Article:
Sir Salman Rushdie: Pakistan on the road to tyranny
British author Sir Salman Rushdie has said that he fears that Pakistan is "on the road to tyranny".
"Loathing is a bit too affectionate" to describe how he feels about the country.
Sir Salman made the comments in a wide ranging interview with the BBC World Service to promote his new book, Joseph Anton: A Memoir.
The writer of the novels Midnight's Children and The Satanic Verses said that "the most frightening change" that he saw in Pakistan was that the mass of the people seemed to have given up the "very moderate" religious beliefs that they used to hold.
In a sombre tone Sir Salman said the murder of Salman Taseer, the governor of Pakistani Punjab who was killed last year after opposing Pakistan's blasphemy laws, marked a shift in the country.
Mr Taseer "was murdered for speaking up for an obviously innocent woman, and the country… sided with his killer", he said.
"And this act of defending an innocent woman was thought to be sufficiently un-Islamic that not only should he be killed, but that people should celebrate that he was killed … And that is a sad thing."
Sir Salman, who is of Kashmiri descent, criticised both India and Pakistan over Kashmir, and called for Kashmir for the Kashmiris.
"The thing that Kashmiris say, and have said absolutely consistently and nobody has ever listened to them, is would you please both go away."
"In an ideal world you could reunite the Pakistan-occupied part of Kashmir with the Indian-occupied part and restore the old borders. You could have both India and Pakistan agreeing to guarantee those borders, demilitarise the area, and to invest in it economically. In a sane world that would happen but we don't live in a sane world," says Sir Salman.
In the real world Sir Salman sees numerous obstacles to peace in Kashmir.
"It is clear that India has not behaved at all well in Kashmir; that the Indian military forces seem like, feel like and behave like an occupying army; that there are too many accusations of violence, rape, and murder for it all to be made up; and the Pakistani side has constantly exacerbated the situation by the use of jihadist groups, and by the funding of groups like Lashkar-e-Taiba, Jaish-e-Muhammad and so on," he says.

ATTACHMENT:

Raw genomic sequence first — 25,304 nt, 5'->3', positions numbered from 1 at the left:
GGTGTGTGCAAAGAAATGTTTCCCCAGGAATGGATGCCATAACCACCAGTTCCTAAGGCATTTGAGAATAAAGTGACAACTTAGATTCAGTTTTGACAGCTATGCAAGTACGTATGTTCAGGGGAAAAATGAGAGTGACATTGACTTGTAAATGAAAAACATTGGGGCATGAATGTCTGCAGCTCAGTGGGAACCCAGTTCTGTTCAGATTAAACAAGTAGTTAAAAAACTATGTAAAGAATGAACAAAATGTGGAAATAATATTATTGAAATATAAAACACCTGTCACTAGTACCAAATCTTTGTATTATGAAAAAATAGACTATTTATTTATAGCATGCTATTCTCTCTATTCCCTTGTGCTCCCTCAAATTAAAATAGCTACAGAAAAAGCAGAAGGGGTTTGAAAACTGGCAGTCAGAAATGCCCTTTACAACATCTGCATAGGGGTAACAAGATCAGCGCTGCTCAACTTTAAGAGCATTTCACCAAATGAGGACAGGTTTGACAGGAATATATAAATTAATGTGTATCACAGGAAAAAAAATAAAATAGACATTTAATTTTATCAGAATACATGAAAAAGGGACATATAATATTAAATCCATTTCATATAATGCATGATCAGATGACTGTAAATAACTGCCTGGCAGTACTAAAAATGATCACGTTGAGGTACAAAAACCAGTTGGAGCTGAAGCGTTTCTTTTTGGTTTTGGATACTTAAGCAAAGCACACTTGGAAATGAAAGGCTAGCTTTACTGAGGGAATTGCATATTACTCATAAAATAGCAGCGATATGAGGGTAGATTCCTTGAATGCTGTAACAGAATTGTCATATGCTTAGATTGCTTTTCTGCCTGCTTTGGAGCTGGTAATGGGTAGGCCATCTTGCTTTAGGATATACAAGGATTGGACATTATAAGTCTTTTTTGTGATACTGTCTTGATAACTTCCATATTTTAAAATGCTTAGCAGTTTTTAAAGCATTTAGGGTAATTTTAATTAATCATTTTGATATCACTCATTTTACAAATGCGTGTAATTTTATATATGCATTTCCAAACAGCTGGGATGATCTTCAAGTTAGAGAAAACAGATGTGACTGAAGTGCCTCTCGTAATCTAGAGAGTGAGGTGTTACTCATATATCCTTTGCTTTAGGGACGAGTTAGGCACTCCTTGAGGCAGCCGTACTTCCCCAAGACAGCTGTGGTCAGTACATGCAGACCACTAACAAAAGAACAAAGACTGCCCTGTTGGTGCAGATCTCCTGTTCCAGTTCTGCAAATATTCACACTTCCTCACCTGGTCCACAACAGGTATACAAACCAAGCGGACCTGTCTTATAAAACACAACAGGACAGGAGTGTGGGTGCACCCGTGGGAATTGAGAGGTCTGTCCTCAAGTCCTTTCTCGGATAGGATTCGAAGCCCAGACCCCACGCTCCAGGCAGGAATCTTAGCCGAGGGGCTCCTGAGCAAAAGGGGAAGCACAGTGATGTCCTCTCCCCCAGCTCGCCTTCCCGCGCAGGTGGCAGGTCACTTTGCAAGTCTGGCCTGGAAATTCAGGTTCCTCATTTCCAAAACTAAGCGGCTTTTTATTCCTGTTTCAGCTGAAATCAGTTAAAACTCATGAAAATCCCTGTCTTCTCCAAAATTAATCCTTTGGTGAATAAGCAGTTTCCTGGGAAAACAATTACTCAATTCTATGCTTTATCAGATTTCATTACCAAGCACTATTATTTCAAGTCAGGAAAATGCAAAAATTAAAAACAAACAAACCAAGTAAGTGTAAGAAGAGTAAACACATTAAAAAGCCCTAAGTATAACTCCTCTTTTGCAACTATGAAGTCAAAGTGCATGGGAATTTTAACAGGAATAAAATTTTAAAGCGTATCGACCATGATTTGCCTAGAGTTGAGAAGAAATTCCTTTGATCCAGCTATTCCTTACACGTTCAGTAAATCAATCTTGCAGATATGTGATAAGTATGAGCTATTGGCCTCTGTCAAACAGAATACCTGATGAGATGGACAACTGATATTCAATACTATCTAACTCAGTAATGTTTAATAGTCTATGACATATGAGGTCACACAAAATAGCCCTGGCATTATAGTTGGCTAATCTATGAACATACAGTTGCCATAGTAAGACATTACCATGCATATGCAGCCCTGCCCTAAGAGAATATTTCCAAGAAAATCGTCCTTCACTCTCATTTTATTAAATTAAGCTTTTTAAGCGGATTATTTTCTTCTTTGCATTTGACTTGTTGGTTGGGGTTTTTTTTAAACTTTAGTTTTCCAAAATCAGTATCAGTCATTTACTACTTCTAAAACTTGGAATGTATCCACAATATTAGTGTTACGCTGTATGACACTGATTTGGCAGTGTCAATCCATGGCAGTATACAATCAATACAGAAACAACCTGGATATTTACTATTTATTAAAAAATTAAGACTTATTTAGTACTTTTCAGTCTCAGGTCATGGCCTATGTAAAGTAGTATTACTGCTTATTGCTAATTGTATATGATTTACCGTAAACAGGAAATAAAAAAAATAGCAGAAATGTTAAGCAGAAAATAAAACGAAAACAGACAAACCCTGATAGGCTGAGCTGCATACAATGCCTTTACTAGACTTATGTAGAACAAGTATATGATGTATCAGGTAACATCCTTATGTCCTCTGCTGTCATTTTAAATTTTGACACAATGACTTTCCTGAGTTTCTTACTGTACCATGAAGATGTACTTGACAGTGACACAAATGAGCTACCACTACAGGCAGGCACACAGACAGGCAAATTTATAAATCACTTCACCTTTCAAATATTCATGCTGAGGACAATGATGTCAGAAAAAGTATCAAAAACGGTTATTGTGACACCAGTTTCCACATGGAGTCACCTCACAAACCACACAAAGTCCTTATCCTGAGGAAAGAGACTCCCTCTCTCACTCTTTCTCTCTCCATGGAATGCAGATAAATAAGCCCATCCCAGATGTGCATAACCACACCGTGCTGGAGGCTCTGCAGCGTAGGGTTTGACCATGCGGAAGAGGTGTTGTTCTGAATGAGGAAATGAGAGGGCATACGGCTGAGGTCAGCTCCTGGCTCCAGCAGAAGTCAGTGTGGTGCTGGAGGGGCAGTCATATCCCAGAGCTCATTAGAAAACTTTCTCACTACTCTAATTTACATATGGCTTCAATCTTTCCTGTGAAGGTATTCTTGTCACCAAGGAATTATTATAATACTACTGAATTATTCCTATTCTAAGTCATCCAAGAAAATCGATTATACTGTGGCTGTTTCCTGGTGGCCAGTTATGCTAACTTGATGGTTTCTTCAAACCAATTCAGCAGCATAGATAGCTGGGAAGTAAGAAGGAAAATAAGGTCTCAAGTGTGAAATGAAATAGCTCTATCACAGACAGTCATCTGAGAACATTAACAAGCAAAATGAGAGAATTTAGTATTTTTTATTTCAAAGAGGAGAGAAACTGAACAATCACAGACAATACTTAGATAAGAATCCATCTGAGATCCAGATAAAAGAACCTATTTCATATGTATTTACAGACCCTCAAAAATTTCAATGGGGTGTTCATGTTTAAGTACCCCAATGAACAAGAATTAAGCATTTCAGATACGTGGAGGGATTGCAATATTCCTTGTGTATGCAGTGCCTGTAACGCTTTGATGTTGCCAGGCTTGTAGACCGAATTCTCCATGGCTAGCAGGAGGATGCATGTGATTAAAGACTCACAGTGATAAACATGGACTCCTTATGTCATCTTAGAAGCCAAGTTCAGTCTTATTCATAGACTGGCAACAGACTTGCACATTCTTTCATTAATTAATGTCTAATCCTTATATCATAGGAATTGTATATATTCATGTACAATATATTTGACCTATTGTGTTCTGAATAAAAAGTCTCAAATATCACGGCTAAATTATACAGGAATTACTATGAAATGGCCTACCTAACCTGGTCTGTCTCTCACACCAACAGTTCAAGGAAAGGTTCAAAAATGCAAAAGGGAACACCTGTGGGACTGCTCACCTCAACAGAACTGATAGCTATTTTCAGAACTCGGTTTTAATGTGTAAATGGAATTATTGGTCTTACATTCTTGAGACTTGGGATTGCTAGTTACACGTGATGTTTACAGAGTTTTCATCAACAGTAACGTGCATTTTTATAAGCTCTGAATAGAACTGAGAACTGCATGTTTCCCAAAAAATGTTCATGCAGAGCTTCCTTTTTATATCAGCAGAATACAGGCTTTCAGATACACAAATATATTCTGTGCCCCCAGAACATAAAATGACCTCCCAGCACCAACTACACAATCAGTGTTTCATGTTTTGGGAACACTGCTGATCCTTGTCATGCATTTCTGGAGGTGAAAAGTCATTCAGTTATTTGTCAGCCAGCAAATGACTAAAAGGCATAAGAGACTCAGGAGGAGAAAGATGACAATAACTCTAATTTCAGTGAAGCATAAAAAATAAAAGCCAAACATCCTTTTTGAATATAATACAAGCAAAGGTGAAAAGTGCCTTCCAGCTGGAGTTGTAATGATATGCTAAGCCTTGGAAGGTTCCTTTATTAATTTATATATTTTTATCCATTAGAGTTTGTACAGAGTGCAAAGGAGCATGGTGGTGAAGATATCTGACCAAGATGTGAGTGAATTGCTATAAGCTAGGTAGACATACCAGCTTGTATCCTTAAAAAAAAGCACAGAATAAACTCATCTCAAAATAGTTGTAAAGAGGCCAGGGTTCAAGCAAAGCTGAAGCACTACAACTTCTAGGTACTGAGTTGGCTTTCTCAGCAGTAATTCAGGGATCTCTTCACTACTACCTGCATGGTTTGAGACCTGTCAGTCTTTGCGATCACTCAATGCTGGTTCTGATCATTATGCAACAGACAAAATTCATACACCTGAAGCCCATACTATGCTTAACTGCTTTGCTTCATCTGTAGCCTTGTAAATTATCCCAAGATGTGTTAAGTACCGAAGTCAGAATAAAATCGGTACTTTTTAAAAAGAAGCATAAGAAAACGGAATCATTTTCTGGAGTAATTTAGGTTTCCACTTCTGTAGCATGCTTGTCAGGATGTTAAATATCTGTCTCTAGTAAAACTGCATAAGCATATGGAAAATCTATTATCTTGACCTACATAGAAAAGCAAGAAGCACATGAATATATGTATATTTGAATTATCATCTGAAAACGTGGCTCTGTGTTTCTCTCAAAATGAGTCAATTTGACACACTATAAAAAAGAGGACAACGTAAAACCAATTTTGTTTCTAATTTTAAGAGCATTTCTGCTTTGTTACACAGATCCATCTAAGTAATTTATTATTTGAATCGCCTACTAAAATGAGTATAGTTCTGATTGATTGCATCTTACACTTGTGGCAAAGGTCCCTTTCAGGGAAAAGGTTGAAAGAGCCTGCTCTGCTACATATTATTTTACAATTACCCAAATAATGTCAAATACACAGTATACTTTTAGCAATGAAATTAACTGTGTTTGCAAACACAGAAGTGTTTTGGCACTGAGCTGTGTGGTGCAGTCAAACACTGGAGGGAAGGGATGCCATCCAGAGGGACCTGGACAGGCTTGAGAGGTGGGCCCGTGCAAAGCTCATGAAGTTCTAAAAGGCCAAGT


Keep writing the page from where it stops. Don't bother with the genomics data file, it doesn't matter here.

In his new memoir, Sir Salman tells the story of his life in hiding after Iran's Ayatollah Khomeini pronounced the fatwa on him in 1989.
Despite his suffering and that of others, Sir Salman robustly defends The Satanic Verses.
"I am very proud of the novel. What I feel is that for 10 years or so, the people who didn't like the novel got to yell and scream and set the agenda, and it seems to me now that the people who do like the novel get a chance to speak. And actually lots of people like it: lots of people in many languages."
Sir Salman resolutely rejects any notion that his book and his exercise of freedom of speech has compromised the rights of others.
"Nobody has the right to not be offended. That right doesn't exist in any declaration I have ever read. If you are offended it is your problem, and frankly lots of things offend lots of people.
"I can walk into a bookshop and point out a number of books that I find very unattractive in what they say. But it doesn't occur to me to burn the bookshop down. If you don't like a book, read another book. If you start reading a book and you decide you don't like it, nobody is telling you to finish it.
"To read a 600-page novel and then say that it has deeply offended you: well, you have done a lot of work to be offended," Sir Salman says.
Asked why he had written a memoir under the name Joseph Anton, Sir Salman explained that that was the name he had used while in hiding.
The British police had asked him not to choose an Indian name for his pseudonym.
"It's a very odd thing to be asked to do, not only to give up your name, but to give up the ethnicity of your name. So I thought, 'if I can't have India, I can have literature', which is like another country of mine.
"I put the name together from the first names of Conrad and Chekhov. It was partly because it just sounded okay, and partly because I had felt a connection to both of them.
"Chekhov is this poet of melancholy and isolation and of wishing you were somewhere else than where you are. I felt a bit like that, I felt a bit Chekovian at times," Sir Salman admits.
"Conrad because there's a line from Conrad's novel The Nigger of the Narcissus, in which this sailor is dying of tuberculosis and one of his shipmates says to him, 'Why did you come on board?' And he says, 'I must live until I die, mustn't I?'"
Sir Salman Rushdie was talking to Newshour on the BBC World Service